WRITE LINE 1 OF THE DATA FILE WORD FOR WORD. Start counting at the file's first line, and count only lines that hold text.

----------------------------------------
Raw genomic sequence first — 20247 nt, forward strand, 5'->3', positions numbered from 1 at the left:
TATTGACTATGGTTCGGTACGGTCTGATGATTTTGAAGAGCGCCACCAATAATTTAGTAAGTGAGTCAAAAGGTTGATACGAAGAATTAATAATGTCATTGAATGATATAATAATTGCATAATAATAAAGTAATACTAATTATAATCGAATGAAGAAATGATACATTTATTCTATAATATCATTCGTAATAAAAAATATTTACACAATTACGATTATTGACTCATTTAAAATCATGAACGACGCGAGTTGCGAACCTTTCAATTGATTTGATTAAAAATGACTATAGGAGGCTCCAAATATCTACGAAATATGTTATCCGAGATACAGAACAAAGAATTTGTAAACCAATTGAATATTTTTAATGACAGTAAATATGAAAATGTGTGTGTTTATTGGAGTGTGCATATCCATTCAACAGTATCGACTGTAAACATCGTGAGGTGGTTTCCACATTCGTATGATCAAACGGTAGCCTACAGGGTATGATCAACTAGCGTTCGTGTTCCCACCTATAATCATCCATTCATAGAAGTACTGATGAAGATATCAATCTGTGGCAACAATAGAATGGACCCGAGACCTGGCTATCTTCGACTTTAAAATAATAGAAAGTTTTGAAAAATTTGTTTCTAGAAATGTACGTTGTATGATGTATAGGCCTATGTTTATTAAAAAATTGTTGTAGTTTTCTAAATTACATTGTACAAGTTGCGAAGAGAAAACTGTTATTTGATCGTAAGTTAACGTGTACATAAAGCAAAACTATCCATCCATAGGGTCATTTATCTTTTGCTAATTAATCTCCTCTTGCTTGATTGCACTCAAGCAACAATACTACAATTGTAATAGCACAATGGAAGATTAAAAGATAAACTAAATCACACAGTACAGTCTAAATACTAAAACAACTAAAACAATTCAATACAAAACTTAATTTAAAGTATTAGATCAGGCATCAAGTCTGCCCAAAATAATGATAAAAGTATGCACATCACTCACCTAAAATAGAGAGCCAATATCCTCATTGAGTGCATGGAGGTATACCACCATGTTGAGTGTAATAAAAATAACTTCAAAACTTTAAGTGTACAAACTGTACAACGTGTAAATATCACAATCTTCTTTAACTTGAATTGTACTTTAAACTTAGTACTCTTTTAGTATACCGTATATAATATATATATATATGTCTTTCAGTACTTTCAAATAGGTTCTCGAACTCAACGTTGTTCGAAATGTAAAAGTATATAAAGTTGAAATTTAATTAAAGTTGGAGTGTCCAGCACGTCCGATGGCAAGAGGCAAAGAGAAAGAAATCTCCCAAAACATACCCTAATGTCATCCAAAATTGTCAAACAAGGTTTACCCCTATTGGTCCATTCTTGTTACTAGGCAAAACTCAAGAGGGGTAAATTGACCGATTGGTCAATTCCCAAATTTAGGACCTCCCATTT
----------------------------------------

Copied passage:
Raw genomic sequence first — 20247 nt, forward strand, 5'->3', positions numbered from 1 at the left: